In terms of a genuinely Philippine literary tradition, the past nine decades of Philippine writing in English form part of its core. There are other, older streams forming this river of tradition: Tagalog, Visayan, Spanish, among others. A parallel situation obtains here in the United States, the quintessential immigrant society: The Anglo tradition may be the most prominent, but it certainly isn’t the only one. There are African-American, Hispanic-American, Asian-American and—the oldest—Native- American traditions. English in the Philippines many have come from a feared Anglo America, but it has since blended with the landscape. The poet Gemino Abad declares that “the Filipino writer of English is enabled to transform, to mold unto his own image and sensibility, the ideology or the way of seeing and feeling which the alien language secretes. English in Filipino hands, under the pressure of his own circumstances and choices, becomes not English but Filipino. If he is at first possessed, he comes also in time to posses both the medium and the message in his own way, by the language of his blood.”[v]
I believe writers write primarily for self-knowledge, to try to understand the mystery of being, and of being themselves, perhaps in relation to others—to society–or simply in relation to their own ideas and perceptions of who they are. Apart from style, what differentiates two writers from different backgrounds is language and culture. The process of exploration, of writing, of language itself, cannot be separated from the cultural process. Nick Joaquin, then, or Ninotchka Rosca is no more American than the Caribbean poet Derek Walcott or the Indian writer R.K. Narayan is English. Language—as filtered through a particular culture—and writer always interact, each language offering a distinct if stubborn landscape, the writer seeking to alter its contours to fit, more or less, the geography of his or her experience, real or imagined. Whatever Philippine writers write about, whether they intend to or not, reveals them as being ineluctably Filipino.
In a postcolonial society such as ours, the question of cultural identity is a crucial one, particularly since our sense of collective self tends to be fragmented. Social distinctions in an industrial society normally presuppose a distance between “I” and “Thou” – and an even greater one between “I” and “We,” with the “I” holding the preeminent spot. We take this atomization for granted; but from all indications, precolonial Philippine society—a geographic grouping of different kingdoms and tribes—stressed the communal over the individual. And it was a sense of communality that embraced strangers as long as these weren’t hostile. It was an extremely hospitable embrace: a semitropical climate, volcanic soil, and fertile waters meant abundance was the rule rather the exception. We could afford to be generous to a fault and so were. Such generosity was manipulated by the Westerner, rendering us victims of our own hospitality.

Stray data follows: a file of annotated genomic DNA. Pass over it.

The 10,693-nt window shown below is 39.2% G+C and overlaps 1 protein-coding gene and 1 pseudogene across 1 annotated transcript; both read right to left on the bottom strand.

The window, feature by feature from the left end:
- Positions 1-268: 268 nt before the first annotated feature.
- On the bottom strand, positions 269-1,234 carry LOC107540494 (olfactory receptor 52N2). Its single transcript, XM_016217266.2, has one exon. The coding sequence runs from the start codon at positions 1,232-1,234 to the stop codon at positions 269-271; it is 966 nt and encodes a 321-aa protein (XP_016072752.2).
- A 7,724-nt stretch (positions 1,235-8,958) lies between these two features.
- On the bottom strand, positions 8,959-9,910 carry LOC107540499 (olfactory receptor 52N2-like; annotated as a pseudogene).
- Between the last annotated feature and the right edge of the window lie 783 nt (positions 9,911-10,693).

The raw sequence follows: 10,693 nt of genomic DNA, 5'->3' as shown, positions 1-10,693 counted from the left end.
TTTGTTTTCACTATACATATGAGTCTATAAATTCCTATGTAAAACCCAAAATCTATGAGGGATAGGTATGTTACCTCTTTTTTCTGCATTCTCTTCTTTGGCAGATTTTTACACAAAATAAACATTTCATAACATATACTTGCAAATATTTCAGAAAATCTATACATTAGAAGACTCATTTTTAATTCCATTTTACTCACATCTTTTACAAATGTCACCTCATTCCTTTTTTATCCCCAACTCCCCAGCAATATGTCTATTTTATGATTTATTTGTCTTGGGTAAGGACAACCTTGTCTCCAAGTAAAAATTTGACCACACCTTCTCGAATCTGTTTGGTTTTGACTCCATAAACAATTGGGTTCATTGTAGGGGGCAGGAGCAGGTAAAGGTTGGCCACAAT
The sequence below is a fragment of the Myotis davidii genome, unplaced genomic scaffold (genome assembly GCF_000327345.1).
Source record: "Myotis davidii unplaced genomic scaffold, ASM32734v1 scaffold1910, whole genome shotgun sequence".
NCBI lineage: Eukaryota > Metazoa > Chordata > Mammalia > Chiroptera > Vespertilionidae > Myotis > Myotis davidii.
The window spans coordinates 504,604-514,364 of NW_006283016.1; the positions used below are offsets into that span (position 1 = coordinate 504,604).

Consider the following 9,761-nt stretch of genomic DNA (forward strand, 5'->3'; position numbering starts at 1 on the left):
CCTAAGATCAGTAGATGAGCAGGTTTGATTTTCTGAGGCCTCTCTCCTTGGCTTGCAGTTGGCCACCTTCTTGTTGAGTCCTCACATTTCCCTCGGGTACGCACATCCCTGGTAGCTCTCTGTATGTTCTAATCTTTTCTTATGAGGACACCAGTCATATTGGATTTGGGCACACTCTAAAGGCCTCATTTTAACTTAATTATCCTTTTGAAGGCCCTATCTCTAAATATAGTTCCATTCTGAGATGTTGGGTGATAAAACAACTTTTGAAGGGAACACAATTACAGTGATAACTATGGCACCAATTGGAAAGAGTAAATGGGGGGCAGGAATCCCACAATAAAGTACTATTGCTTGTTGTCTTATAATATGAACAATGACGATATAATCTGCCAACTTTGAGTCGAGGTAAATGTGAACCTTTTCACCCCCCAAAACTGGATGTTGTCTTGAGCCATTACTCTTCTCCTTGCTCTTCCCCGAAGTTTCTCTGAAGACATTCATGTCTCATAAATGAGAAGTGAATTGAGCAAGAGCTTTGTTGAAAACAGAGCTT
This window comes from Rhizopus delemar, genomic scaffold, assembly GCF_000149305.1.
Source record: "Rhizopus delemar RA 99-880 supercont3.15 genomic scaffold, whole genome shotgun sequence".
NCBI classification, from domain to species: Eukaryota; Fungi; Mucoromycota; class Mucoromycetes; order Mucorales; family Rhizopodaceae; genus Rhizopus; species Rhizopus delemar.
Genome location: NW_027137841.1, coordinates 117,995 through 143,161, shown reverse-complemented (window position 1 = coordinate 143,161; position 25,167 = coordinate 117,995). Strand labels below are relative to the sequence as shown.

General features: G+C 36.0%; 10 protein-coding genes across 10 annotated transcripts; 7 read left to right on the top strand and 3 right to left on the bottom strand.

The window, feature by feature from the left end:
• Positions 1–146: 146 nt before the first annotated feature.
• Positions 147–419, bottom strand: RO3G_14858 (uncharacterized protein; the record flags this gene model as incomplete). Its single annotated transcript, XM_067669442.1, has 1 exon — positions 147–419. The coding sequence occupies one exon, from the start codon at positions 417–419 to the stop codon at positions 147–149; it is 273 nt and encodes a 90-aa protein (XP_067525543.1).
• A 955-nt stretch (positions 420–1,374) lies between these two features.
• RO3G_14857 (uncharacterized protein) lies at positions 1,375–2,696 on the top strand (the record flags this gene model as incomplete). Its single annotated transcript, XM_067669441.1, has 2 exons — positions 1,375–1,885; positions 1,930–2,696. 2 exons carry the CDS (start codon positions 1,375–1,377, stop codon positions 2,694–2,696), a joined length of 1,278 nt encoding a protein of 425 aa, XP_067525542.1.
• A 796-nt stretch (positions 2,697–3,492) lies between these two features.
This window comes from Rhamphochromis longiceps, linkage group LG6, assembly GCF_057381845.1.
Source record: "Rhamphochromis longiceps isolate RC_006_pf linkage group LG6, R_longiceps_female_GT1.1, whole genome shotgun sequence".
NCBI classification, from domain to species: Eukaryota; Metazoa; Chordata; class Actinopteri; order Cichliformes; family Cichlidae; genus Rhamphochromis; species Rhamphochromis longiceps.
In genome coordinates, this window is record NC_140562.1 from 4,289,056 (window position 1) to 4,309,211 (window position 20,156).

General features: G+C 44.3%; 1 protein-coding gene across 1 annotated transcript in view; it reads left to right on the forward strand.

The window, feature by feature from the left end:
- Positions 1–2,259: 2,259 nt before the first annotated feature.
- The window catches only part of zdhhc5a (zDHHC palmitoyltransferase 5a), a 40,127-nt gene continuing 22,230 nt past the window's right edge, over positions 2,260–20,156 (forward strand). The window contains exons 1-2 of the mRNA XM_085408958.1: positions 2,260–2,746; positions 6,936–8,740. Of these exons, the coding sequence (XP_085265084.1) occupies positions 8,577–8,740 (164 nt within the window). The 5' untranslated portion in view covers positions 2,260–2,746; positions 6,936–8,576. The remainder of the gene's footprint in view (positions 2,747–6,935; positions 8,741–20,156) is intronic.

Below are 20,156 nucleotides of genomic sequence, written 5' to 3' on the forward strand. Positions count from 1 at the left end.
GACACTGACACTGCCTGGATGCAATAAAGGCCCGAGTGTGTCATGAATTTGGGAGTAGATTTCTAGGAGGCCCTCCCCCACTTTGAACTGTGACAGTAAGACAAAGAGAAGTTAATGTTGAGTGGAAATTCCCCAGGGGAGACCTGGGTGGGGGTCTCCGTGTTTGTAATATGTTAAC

Behind our legendary open arms is a deeper reason than sheer bonhomie. Good that the newcomer feels relaxed but make no mistake: the paroxysms of generosity and friendliness are essentially masks to conceal our inner selves. Seduced by kindness, the stranger will be less inclined to probe further and inquire about the secret compartments every people possesses. When Octavio Paz in his study of the Mexican character, The Labyrinth of Solitude, describes his typical compatriot as “a person who shuts himself away to protect himself: his face is a mask and so is his smile,” he could have been describing the Filipino.[vi] Our masks of kindness have helped us survive, as the apt and familiar phrase in Manila goes, four hundred years in a convent and fifty in Hollywood.
Filipinos have been so good at hiding their selves that these are in danger of being lost. It has been fashionable for a while now to speak of the “Other”: one hears this notion incessantly discussed in panel after panel, often with predictable rhetoric substituting for insight. For most Westernized Filipinos – and I certainly can be categorized as such – the “Other” exists but as a rudimentary reminder of what the pre-Western inhabitant of the archipelago was like, or was imagined to be like. Here ultimately lies the cruel legacy of colonialism: the Other refers to what was once our familiar but now has become foreign; and what was once foreign has now become our familiar. If the idea of the Other appears as an exoticized objectification of the alien in contemporary Western society, in the Philippines what has been exoticized and commodified has been the deepest part of our selves. The chroniclers of our history who were known to the world were invariably Westerners; these wrote about us as though “us” were distant. No wonder then that between the chronicled and the chronicler there existed a tremendous gap. Even today, in a supposedly postcolonial age, colonial images of the Philippines—for that matter, of Third World countries—linger on in global discourse like an invincible virus, spread by “experts” who, like their predecessors, happen for the most part to be white and male. Inheritors of that formalist history (as opposed to living, unwritten traditions) occupy the exact same spot where stood the original observers and with the same bent: viewing themselves as though they were Other, perpetuating a decidedly painful colonial hangover.